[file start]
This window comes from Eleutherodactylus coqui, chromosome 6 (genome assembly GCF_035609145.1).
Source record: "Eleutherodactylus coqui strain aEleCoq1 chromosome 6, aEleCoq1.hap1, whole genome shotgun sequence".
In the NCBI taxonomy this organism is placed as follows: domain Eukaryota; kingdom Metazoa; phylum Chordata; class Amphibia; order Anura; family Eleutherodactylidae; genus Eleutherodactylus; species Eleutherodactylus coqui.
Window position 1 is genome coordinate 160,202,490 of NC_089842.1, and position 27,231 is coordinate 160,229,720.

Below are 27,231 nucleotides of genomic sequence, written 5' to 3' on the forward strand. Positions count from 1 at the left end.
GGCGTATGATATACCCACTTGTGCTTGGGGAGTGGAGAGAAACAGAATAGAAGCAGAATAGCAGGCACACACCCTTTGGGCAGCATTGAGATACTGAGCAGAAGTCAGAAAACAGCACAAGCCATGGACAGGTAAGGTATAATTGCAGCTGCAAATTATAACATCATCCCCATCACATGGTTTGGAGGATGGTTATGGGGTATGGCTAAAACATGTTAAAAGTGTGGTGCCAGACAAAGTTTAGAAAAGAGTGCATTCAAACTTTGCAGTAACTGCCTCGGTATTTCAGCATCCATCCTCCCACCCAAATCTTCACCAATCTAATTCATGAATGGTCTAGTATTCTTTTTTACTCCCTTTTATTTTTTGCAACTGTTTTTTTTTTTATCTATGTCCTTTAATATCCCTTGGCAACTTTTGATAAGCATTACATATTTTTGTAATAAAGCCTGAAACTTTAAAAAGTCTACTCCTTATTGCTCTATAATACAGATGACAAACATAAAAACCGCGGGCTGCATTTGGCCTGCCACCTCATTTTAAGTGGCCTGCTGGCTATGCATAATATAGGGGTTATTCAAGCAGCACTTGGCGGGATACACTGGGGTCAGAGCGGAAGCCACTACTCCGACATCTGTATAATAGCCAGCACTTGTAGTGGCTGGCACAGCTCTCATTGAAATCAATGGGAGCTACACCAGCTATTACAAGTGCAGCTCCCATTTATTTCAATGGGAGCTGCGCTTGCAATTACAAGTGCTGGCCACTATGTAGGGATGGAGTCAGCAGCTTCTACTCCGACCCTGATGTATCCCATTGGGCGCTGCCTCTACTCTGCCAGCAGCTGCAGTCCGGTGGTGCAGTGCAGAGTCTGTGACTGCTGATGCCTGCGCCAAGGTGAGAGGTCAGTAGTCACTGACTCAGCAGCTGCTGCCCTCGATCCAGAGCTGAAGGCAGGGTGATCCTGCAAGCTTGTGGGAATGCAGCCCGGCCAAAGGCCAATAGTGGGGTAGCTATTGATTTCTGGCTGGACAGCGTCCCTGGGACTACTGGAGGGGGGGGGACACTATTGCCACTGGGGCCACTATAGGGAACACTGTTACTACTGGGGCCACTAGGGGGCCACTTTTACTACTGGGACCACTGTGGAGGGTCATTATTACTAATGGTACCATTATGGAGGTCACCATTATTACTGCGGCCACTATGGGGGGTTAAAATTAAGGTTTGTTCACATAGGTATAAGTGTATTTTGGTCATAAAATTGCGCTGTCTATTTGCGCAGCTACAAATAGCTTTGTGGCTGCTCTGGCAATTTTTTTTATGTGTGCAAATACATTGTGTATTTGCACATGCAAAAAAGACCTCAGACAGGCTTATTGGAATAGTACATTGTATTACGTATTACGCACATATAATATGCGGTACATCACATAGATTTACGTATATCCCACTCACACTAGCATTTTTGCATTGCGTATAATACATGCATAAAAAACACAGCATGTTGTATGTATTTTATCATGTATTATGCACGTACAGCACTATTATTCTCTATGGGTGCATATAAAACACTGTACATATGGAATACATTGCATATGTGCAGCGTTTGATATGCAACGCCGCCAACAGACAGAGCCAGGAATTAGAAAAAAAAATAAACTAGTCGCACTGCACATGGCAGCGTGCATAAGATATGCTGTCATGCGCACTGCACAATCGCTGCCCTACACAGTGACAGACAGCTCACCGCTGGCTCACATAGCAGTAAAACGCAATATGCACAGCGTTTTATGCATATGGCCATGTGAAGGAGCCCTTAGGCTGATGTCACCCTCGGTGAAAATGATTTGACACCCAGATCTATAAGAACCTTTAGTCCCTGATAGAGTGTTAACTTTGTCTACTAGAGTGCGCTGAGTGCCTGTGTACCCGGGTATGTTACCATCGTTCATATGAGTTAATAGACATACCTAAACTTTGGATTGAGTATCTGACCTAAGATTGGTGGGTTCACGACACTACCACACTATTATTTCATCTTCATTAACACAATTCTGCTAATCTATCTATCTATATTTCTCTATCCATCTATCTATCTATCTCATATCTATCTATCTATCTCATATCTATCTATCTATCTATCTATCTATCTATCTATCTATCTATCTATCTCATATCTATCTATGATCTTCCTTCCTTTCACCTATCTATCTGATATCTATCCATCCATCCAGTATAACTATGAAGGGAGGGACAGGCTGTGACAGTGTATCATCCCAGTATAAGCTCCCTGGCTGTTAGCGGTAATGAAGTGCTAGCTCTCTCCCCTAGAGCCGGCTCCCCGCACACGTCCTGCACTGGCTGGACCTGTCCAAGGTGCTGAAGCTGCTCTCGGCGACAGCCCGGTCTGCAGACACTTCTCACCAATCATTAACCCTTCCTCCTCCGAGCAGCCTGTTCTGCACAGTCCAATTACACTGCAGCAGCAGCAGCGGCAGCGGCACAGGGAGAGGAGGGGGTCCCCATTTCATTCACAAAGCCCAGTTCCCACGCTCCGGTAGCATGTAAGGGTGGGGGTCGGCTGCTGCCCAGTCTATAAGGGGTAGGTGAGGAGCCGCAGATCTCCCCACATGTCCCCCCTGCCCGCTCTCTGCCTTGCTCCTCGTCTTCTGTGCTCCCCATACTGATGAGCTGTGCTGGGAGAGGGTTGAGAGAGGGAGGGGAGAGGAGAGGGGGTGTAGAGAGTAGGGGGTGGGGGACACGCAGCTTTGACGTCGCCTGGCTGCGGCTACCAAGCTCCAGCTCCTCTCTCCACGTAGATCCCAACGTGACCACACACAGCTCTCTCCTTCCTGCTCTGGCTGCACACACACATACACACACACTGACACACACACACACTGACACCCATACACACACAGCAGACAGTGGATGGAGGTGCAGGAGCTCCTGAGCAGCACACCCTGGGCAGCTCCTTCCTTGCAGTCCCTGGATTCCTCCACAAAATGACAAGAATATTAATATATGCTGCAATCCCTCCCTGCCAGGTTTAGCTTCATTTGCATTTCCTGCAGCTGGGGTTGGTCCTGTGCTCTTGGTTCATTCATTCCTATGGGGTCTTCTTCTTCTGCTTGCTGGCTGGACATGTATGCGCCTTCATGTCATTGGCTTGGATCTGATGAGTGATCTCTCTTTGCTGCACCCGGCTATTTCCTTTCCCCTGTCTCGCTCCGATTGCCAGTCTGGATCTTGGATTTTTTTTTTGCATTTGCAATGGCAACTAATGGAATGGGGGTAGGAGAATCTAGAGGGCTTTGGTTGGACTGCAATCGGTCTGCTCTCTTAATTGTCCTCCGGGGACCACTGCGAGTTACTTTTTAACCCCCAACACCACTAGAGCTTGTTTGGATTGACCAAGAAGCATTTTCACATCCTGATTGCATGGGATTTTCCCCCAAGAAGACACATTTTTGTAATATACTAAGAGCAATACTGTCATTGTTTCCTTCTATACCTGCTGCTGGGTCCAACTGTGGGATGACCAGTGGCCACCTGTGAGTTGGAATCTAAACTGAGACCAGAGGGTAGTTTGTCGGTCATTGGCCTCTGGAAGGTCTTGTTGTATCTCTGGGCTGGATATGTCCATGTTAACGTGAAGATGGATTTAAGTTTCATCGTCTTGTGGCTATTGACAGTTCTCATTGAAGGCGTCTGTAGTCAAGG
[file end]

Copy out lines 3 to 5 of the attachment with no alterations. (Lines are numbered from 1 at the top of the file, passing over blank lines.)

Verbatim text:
In the NCBI taxonomy this organism is placed as follows: domain Eukaryota; kingdom Metazoa; phylum Chordata; class Amphibia; order Anura; family Eleutherodactylidae; genus Eleutherodactylus; species Eleutherodactylus coqui.
Window position 1 is genome coordinate 160,202,490 of NC_089842.1, and position 27,231 is coordinate 160,229,720.

Below are 27,231 nucleotides of genomic sequence, written 5' to 3' on the forward strand. Positions count from 1 at the left end.